To call it Alternative Country is maybe a little bit misleading but it’s certainly not straight, old-fashioned Country either. It’s very hard to name personal faves on here – I love all of the 17 songs on here, really. The range of different moods encountered on Bloomed range from the dark, brooding and slow (22, Mud, This Is Where), to the lively, uptempo songs, such as Daisychain and Rainsquall and everything in between. Buckner’s excellent acoustic guitar work is always featured prominent in the mix, but as I said before, the cast of aces accompanying him add a whole lot to making the album as great as it is too. Take Surprise, AZ, featuring some exquisite harmonica by Butch Hancock and a Dobro by Lloyd Maines alongside Buckner’s acoustic guitar and what you get is one of the best and loveliest songs I have ever heard. Album opener Blue And Wonder is augmented to fine effect by Joe Carr’s mandolin, Rainsquall features a what I suppose to be slightly distorted and quite loud pedal steel guitar to rather dramatic, but well suited to the lyrics of the song, effect.

To mention all of the great contributions Lloyd Maines adds to Bloomed would be very cumbersome indeed, but as he is well-known musician I hope some of you know what he is capable of – being not intimately acquainted with his work I would say he outclassed himself on here (feel free to correct me).

Also adding to considerably to  Bloomed’s quality are Buckner’s lyrics. Although they are mainly about personal matters and relationships, both imagined and experienced, but when listening to the album I have to say I’m taking a long road trip in my mind. Imagining it starting in California and ending in Texas you probably get the right idea of what I’m talking about.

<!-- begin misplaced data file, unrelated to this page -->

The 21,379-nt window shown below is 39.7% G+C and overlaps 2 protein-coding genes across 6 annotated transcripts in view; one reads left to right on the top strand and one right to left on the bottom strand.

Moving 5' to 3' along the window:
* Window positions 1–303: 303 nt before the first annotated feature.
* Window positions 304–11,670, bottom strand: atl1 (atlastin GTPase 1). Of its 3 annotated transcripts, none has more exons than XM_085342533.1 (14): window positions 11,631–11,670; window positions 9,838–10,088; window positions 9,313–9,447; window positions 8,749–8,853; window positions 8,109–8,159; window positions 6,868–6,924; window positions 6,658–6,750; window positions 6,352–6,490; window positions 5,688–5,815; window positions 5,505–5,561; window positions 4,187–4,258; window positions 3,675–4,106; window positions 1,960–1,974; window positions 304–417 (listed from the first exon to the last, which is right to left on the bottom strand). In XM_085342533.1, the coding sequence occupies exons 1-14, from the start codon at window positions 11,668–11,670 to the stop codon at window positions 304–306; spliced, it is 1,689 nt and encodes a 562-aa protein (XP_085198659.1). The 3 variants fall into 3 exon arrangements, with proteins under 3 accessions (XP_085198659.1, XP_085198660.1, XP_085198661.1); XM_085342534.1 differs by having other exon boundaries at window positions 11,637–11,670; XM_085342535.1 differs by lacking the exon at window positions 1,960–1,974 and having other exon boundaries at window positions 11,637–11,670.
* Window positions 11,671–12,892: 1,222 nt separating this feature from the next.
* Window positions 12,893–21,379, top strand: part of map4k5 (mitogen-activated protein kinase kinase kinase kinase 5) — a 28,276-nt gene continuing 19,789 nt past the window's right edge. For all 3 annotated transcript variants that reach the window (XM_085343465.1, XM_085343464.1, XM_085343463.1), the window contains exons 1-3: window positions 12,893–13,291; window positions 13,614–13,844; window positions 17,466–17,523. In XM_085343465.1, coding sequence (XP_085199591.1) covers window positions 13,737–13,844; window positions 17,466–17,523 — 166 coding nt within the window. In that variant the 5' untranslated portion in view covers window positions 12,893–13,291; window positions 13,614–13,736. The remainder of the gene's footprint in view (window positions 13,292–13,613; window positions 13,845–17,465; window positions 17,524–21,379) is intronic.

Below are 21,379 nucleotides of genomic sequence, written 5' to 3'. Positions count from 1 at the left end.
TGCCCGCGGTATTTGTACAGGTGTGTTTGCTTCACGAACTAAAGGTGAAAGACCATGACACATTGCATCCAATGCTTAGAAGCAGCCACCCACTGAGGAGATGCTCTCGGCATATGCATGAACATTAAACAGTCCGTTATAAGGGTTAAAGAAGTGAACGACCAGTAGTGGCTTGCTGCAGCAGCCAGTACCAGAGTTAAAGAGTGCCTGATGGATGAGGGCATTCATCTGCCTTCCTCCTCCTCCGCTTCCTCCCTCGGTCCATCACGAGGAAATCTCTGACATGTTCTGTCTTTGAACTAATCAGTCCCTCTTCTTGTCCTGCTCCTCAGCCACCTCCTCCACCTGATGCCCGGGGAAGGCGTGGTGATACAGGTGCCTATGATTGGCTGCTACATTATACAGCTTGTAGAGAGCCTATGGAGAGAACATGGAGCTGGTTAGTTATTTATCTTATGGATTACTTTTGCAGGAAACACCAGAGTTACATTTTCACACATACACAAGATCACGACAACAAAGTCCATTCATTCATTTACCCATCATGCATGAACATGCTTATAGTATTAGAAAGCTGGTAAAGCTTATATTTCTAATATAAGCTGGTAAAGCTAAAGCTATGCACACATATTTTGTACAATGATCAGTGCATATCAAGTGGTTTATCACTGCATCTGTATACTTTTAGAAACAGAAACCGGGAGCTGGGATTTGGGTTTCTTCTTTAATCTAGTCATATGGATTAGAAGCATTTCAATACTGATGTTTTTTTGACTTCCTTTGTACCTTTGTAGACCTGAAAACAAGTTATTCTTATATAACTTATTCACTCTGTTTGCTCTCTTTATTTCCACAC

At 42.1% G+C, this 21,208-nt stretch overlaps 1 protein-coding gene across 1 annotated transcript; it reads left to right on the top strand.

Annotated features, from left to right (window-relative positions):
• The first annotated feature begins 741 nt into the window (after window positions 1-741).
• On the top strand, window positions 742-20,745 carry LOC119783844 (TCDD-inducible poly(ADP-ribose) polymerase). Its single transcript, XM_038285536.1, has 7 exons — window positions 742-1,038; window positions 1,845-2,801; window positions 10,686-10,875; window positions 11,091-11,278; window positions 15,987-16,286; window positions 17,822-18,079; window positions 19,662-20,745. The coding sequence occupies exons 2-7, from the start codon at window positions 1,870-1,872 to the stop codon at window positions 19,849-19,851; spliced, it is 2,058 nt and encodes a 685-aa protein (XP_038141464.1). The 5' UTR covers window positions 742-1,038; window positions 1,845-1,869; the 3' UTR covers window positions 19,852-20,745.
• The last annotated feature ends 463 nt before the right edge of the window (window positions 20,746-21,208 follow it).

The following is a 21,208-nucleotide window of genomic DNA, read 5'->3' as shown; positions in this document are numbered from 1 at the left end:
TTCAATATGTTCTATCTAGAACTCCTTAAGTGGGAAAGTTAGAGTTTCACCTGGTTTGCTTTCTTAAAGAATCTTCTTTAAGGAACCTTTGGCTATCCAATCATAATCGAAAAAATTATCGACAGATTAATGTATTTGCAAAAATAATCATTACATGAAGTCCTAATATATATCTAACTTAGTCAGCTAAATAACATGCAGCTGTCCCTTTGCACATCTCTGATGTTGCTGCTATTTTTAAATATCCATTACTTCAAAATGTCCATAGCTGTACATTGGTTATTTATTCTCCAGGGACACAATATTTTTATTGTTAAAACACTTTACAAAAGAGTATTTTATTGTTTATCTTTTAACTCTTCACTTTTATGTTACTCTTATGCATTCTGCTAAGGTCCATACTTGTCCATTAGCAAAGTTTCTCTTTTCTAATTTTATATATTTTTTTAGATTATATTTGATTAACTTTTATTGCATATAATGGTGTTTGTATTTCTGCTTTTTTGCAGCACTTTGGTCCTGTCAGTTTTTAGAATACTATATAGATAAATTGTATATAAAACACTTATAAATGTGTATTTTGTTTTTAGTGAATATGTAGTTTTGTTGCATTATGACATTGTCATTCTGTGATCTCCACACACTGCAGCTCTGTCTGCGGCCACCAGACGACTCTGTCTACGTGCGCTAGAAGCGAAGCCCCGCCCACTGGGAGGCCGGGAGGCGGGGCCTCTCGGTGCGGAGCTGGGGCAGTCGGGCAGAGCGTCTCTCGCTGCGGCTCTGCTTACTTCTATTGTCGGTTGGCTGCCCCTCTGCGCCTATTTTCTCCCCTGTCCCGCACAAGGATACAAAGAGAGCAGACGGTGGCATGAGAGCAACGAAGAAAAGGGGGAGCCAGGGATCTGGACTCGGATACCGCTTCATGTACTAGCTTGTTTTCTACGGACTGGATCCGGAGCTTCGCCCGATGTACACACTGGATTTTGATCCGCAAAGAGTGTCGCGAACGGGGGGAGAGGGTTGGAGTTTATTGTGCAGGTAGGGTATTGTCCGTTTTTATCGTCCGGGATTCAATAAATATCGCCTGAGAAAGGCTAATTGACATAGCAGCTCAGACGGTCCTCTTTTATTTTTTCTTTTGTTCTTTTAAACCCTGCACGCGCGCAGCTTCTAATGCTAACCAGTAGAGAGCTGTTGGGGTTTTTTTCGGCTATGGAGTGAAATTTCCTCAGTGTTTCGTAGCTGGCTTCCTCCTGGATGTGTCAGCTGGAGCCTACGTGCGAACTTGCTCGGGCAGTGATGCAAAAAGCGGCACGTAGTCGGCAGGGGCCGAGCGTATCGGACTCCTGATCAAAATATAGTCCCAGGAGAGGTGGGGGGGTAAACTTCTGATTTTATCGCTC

Sights and people encountered in small, modest towns on a long drive (The Last Ride) and during a rainstorm on the highway (Rainsquall) while thinking about a woman in a ‘Gauzy Dress In The Sun’. Perhaps it’s indicative of the American psyche of having time to think about you, your own little world and the people inhabiting it while being on the road is what the album’s lyrics are all about. They contribute a whole lot to Bloomed’s appeal for me.

It’s a real shame that Richard Buckner’s career has been so fragmented and never lived up to the things promised on this album – I pretty much lost track of his work after 1998’s Since. Maybe it’s the fact that he’s supposedly not being very easy to work with preventing him having a stable working relationship with some people, musicians and label-wise, that would be befitting for his music and career. But that’s pure speculation on my part and he’s worked with Merge Records for the last 10 years so I may be wrong.

In any case, Bloomed is an utterly fabulous album, and my words cannot begin to adequately describe its class and certainly not how much I adore it.